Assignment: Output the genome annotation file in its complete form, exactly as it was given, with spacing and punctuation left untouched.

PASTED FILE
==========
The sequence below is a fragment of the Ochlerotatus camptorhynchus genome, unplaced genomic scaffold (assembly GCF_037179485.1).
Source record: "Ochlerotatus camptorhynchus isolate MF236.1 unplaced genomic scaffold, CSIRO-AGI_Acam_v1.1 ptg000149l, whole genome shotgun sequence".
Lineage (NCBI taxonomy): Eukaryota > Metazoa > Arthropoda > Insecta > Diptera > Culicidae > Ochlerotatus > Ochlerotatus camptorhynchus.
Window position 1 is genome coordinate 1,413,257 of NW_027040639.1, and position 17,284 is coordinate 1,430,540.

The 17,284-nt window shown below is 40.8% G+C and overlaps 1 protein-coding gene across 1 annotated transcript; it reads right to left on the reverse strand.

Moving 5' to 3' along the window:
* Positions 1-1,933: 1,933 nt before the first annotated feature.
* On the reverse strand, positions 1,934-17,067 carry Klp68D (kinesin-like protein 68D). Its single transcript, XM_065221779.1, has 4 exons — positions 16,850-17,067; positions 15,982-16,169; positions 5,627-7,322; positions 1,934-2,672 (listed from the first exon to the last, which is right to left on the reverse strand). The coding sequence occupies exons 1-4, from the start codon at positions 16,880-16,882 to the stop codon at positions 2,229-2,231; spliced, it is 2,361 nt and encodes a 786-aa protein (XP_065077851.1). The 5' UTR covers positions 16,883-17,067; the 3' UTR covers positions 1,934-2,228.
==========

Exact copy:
The sequence below is a fragment of the Ochlerotatus camptorhynchus genome, unplaced genomic scaffold (assembly GCF_037179485.1).
Source record: "Ochlerotatus camptorhynchus isolate MF236.1 unplaced genomic scaffold, CSIRO-AGI_Acam_v1.1 ptg000149l, whole genome shotgun sequence".
Lineage (NCBI taxonomy): Eukaryota > Metazoa > Arthropoda > Insecta > Diptera > Culicidae > Ochlerotatus > Ochlerotatus camptorhynchus.
Window position 1 is genome coordinate 1,413,257 of NW_027040639.1, and position 17,284 is coordinate 1,430,540.

The 17,284-nt window shown below is 40.8% G+C and overlaps 1 protein-coding gene across 1 annotated transcript; it reads right to left on the reverse strand.

Moving 5' to 3' along the window:
* Positions 1-1,933: 1,933 nt before the first annotated feature.
* On the reverse strand, positions 1,934-17,067 carry Klp68D (kinesin-like protein 68D). Its single transcript, XM_065221779.1, has 4 exons — positions 16,850-17,067; positions 15,982-16,169; positions 5,627-7,322; positions 1,934-2,672 (listed from the first exon to the last, which is right to left on the reverse strand). The coding sequence occupies exons 1-4, from the start codon at positions 16,880-16,882 to the stop codon at positions 2,229-2,231; spliced, it is 2,361 nt and encodes a 786-aa protein (XP_065077851.1). The 5' UTR covers positions 16,883-17,067; the 3' UTR covers positions 1,934-2,228.